But other powers either only belong to the states or are shared by the states and the federal government.  For example, both the federal government and the states can pass criminal laws.  As a result, in the United States there are both federal and state laws criminalizing drug use.

Federal and State Marijuana Laws are Not the Same

For years, the federal government and all states made it a crime to possess, use, distribute, and grow marijuana.  The federal government’s drug law, known as the Controlled Substances Act, criminalizes many drugs including marijuana.  States had similar laws.   If a person used, bought or sold marijuana both the state and federal government could prosecute him.

In recent years, many states relaxed  their marijuana laws.  Some states have completely legalized marijuana use by adults.   Other states have made it legal to use medical marijuana (marijuana for medical purposes).  But the federal government’s marijuana laws remain in place, therefore, a person might violate federal marijuana law even if he is complying with state law.  For example, a person might grow marijuana in California without violating California state law, but he could still be arrested by federal agents for violating federal law.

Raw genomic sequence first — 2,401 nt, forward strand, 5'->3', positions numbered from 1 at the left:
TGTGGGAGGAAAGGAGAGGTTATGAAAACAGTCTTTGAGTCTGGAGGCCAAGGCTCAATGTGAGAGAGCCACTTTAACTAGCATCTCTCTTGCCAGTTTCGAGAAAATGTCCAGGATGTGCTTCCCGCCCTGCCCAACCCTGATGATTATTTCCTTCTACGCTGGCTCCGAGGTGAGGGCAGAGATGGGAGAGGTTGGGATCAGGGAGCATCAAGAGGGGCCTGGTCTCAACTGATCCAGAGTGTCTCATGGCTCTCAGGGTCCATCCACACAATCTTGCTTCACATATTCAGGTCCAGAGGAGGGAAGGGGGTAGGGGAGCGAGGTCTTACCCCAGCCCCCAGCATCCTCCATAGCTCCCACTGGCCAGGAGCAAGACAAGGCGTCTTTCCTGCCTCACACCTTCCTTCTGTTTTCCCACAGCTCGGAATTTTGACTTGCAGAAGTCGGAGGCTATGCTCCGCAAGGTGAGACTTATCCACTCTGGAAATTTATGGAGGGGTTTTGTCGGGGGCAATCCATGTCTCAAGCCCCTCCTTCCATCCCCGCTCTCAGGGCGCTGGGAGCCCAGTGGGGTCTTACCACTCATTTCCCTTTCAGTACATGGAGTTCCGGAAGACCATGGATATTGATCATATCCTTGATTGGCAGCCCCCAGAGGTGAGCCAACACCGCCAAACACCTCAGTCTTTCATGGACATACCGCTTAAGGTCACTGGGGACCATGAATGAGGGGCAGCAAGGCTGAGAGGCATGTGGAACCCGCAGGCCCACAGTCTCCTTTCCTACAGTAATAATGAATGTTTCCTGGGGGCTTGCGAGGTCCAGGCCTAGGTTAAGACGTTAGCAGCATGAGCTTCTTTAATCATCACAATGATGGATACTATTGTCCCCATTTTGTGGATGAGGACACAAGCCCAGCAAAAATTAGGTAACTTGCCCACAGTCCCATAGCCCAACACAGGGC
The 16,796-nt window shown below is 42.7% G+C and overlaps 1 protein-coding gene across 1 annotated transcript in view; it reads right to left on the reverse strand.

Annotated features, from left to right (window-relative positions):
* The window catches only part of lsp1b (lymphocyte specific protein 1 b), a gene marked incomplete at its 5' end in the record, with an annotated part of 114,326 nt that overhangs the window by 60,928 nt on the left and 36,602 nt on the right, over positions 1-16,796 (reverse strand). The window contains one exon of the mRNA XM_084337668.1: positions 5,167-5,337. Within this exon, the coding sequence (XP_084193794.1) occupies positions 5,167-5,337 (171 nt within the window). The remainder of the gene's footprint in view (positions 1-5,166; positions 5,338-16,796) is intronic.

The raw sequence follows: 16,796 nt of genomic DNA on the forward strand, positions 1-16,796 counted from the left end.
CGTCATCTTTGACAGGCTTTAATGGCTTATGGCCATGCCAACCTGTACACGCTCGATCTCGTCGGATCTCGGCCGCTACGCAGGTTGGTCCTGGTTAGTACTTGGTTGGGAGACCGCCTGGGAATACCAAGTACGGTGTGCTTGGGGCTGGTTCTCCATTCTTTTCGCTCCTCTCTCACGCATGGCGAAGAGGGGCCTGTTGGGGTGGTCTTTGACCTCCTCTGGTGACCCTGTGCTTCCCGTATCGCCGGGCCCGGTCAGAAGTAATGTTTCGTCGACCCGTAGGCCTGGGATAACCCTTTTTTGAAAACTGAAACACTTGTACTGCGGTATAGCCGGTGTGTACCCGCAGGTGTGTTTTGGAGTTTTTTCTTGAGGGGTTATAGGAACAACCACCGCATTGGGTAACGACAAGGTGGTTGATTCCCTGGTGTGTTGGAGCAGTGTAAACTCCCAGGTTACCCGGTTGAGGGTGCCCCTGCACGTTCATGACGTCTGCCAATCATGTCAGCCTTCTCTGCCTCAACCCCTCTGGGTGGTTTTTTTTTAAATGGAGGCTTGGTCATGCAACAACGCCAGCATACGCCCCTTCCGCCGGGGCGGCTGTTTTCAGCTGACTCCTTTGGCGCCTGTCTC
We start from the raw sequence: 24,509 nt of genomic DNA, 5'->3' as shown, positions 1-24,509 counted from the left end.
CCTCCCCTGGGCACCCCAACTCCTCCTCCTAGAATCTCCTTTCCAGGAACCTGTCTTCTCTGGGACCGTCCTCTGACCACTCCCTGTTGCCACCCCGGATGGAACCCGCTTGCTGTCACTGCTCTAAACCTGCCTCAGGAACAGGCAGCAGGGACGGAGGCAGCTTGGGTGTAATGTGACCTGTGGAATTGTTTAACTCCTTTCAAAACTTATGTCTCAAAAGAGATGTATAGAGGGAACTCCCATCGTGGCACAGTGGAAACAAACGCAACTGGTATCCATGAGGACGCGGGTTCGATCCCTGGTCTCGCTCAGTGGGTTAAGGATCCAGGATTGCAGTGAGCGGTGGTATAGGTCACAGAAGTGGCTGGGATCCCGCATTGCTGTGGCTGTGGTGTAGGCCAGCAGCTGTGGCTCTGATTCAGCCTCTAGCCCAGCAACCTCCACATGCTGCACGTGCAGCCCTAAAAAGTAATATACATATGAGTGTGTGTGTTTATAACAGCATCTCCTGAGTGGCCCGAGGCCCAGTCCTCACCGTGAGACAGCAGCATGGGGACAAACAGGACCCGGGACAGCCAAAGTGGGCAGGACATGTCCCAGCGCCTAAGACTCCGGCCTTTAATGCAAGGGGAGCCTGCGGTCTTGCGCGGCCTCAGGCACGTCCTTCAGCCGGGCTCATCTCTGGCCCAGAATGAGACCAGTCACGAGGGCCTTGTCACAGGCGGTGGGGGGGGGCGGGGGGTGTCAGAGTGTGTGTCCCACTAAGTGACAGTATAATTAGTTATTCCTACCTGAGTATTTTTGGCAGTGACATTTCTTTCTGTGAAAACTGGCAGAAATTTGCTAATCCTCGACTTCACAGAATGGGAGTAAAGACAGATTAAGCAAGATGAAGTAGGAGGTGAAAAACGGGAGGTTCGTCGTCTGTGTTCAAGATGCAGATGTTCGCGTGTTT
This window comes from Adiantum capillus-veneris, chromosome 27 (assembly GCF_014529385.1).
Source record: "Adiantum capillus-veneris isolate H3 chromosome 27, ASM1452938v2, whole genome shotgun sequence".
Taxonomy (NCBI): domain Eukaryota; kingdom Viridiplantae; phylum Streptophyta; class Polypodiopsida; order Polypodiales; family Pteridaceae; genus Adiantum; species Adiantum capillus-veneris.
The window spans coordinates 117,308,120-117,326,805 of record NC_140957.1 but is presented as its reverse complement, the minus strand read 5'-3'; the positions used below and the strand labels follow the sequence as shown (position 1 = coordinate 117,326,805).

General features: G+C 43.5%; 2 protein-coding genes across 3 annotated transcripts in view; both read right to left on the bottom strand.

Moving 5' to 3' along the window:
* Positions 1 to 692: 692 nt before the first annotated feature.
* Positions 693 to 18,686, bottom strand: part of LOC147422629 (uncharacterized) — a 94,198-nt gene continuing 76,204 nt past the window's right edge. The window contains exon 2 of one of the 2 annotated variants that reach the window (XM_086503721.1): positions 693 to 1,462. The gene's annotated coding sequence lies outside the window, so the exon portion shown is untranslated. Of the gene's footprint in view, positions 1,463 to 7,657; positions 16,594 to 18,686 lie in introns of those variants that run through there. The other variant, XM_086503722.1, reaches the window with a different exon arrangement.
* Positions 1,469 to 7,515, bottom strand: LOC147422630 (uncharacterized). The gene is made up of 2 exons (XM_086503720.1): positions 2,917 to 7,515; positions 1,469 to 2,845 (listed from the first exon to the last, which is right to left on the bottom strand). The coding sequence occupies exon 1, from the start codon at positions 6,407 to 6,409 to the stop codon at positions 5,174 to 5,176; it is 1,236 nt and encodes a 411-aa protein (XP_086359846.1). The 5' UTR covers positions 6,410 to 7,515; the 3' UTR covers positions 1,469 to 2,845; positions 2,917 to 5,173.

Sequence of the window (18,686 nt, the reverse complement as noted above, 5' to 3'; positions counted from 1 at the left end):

Do Federal Marijuana Laws Conflict with State Laws?

At first glance, it might seem that there is a conflict between federal marijuana law and some states’ marijuana laws. After all, the federal government makes it a crime to use marijuana but certain states do not.  Isn’t that a conflict?